Fauzia heard the babble of conversation and the words ‘after school’ and ‘pick up’.
‘Sorry, all done. I haven’t got long – I need to get on the tube.
‘It’s about Reem,’ said Fauzia.
She heard muffled sounds, and a thump as if the phone had fallen. When Kate spoke again, she was mumbling incoherently. ‘What about her? Is she OK? Where is she?’ She was panicking.
‘She went to Egypt and was due back two days ago for a seminar yesterday, but she didn’t show up. Her PhD supervisor just called me.’
The cry was animal-like, as if something had been caught in a trap.
‘Not Reem,’ Kate moaned. It was a horrible sound.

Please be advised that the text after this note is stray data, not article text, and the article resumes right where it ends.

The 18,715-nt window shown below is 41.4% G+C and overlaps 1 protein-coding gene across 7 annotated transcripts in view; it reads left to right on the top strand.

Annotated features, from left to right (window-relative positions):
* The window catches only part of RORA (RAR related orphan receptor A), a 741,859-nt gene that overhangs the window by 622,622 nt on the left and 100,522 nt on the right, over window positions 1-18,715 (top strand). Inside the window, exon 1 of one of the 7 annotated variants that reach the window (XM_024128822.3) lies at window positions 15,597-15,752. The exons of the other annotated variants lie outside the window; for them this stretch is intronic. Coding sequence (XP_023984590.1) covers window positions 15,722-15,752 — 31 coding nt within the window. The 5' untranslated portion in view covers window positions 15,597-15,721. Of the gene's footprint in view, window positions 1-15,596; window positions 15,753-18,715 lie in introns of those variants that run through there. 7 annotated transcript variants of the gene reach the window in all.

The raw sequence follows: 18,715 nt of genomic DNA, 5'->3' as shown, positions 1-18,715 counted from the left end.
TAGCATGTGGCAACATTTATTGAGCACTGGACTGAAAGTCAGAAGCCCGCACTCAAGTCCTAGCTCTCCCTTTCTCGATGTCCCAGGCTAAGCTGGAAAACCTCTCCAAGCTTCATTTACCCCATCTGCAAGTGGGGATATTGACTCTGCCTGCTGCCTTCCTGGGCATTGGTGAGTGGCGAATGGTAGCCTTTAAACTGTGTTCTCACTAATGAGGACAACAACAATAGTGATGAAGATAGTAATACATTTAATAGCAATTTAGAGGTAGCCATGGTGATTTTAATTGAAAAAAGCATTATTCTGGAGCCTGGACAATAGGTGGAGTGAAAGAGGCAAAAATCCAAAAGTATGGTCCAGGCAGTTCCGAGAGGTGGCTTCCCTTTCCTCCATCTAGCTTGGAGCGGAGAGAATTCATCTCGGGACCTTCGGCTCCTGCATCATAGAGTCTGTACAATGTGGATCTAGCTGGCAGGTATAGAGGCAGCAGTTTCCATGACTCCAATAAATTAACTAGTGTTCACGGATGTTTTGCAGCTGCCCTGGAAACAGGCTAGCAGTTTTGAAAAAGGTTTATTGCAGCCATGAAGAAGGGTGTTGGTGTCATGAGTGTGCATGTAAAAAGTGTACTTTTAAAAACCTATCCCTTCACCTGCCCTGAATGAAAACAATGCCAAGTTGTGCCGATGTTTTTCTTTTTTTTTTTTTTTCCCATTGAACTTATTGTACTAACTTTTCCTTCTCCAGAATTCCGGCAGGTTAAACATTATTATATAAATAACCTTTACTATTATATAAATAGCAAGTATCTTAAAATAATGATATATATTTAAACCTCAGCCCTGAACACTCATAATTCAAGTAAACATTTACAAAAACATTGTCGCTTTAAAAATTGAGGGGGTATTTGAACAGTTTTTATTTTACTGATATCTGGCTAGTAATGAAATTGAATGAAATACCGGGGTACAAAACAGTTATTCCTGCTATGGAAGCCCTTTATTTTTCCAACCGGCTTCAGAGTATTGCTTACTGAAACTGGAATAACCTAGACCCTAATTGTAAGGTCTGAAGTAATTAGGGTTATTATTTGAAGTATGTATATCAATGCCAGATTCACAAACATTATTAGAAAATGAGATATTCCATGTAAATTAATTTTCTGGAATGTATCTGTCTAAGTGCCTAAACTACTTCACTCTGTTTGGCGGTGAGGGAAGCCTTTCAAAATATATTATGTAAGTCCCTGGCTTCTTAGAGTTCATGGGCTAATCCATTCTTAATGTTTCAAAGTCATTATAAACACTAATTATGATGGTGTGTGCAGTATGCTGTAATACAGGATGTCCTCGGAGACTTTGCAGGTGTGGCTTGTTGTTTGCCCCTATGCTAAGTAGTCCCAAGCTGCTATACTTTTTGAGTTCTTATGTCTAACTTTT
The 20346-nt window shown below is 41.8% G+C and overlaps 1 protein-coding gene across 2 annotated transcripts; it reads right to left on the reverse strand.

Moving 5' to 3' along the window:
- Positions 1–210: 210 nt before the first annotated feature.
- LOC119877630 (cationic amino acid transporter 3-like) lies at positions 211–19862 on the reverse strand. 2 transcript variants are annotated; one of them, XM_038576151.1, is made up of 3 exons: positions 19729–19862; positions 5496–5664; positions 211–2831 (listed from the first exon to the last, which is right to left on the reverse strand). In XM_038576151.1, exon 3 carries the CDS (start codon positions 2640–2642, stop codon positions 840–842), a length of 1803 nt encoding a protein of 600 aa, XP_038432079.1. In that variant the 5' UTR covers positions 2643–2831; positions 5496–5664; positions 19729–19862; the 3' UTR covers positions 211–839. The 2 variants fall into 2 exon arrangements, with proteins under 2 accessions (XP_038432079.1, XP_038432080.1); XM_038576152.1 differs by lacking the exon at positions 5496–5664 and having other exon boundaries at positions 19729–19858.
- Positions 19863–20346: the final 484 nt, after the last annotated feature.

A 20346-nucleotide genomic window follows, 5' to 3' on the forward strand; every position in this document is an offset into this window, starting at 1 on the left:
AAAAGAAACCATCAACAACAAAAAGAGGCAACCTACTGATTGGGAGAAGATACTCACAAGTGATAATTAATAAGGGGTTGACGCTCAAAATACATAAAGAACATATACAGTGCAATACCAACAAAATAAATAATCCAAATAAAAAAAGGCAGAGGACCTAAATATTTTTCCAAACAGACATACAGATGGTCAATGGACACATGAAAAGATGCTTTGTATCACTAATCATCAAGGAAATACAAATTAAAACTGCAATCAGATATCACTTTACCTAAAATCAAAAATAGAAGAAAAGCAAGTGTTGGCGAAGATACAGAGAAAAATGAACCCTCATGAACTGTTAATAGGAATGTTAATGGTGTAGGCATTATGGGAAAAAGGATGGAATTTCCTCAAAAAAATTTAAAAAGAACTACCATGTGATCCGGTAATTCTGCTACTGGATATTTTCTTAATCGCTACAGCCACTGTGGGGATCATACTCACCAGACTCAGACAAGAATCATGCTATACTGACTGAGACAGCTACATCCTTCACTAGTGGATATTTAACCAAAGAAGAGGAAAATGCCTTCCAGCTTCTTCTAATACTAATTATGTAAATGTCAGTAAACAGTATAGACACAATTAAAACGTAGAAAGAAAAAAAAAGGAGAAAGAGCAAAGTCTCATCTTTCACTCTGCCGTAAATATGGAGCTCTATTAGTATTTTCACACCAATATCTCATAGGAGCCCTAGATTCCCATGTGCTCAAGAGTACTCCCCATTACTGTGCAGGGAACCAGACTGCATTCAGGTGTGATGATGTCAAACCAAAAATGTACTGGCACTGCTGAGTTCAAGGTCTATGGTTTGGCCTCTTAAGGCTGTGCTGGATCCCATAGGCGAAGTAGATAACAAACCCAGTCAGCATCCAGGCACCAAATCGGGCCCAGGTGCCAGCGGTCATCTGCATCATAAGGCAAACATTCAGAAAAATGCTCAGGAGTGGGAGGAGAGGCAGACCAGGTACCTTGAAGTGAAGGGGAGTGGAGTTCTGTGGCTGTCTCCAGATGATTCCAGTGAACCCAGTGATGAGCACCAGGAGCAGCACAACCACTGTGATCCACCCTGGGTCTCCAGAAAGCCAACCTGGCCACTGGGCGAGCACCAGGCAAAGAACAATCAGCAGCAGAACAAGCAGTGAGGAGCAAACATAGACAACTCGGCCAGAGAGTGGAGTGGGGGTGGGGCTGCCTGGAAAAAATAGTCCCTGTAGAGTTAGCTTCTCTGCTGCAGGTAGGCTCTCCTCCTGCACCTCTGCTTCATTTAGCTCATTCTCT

It inflated Fauzia’s sense of foreboding and she felt a tightening in her chest. She leaned her head back against the wall’s cold hardness.
‘We don’t know anything yet. Please don’t panic,’ Fauzia said, more sharply than she had intended. ‘Kate, I need you to call Reem’s mother.’
‘I can’t. She’s back in prison.’
‘Do you know of friends or other family we could contact? We need to find out what she was doing in Cairo. Who might know?’
Kate was crying. Too many things had gone wrong in her life, and Fauzia blamed the Wilcox Smiths for a large part of her misfortunes.
‘You could call Aunt Phoebe – she likes Reem,’ Kate finally said, her voice thick. ‘She would know people who could help. They’re close.’
‘Let’s hope so,’ said Fauzia grimly.
‘I have to go.’ Kate was blowing her nose. ‘I’m going to be late for work again. Fauzia, call me the minute you hear anything.’
Fauzia quickly agreed – she could hear the beeping of another call. It was Jack.